Through an intensive learning and working environment, the clinic offers students an opportunity to develop lawyering and advocacy skills in the context of both direct client representation and cutting edge projects related to immigration reform.
Immigration detention is at a historic, all-time high in the United States— approximately 400,000 immigrants cycle through the U.S. Immigration and Customs Enforcement system each year. The majority of these detainees face the deportation process alone because there is no right to counsel in immigration proceedings. The Immigrants’ Rights Clinic at Columbia Law School, led by Professor Elora Mukherjee, fills this void and provides critical legal services to some of the most vulnerable individuals caught in the system.
An expanded focus of the clinic is the representation of unaccompanied minors who have been apprehended at the U.S. border without their parents. Although legal service providers estimate that upwards of 60 percent of unaccompanied immigrant children are eligible for legal immigration status under current U.S. law, many of their claims are never properly presented to a court. Even children do not have a right to counsel in removal proceedings, and they are often forced to navigate the immigration court system alone, in a language they do not understand.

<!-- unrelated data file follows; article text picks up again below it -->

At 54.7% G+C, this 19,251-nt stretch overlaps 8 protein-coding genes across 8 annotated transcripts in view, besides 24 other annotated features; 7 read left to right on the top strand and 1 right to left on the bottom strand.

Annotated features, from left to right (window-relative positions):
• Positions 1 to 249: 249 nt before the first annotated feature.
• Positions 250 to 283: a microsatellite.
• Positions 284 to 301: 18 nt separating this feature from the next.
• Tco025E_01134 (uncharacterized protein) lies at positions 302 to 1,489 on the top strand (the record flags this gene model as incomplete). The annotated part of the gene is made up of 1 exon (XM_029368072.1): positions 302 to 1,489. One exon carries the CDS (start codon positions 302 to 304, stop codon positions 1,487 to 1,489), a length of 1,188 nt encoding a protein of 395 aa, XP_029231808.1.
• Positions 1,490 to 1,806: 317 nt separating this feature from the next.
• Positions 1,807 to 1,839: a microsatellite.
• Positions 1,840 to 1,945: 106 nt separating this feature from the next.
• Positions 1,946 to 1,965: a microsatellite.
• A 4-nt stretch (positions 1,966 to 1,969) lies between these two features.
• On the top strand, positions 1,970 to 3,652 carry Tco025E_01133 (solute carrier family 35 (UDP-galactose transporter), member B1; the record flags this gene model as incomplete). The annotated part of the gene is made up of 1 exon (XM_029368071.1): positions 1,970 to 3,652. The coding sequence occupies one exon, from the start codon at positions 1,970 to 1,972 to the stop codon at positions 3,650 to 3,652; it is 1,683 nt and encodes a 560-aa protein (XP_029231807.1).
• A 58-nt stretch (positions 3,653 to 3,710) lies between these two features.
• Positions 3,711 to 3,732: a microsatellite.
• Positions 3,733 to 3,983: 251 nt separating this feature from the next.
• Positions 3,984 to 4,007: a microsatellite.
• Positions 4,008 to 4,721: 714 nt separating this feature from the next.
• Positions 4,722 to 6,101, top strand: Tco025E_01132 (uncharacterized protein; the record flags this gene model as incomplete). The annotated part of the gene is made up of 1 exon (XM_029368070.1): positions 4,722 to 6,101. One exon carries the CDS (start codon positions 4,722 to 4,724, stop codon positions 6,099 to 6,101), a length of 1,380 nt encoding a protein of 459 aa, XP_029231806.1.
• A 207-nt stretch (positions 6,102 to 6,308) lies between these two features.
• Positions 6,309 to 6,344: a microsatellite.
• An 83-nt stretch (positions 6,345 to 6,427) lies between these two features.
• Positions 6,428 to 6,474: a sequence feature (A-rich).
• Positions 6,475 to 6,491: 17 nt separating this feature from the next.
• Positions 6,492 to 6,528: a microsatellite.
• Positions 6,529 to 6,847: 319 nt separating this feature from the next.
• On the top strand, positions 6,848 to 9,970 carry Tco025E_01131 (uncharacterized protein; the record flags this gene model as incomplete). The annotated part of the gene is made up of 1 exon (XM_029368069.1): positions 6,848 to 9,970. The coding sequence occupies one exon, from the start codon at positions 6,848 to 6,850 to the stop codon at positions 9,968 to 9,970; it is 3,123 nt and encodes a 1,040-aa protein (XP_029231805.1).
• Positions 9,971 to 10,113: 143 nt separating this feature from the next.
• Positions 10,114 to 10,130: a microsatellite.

In the Immigrants' Rights Clinic each student handles significant case responsibilities, visits immigration detention facilities on a regular basis, and makes at least one appearance in immigration court by the end of the semester.With an emphasis on client-centered lawyering, clinic students work with clients from around the world. In the previous academic year, the clinic represented individuals detained at two immigration detention facilities in northern New Jersey: the Elizabeth Detention Center and Newark’s Delaney Hall. In the 2014-2015 academic year, the clinic is representing non-detained unaccompanied minors and will work with families detained near the southern border.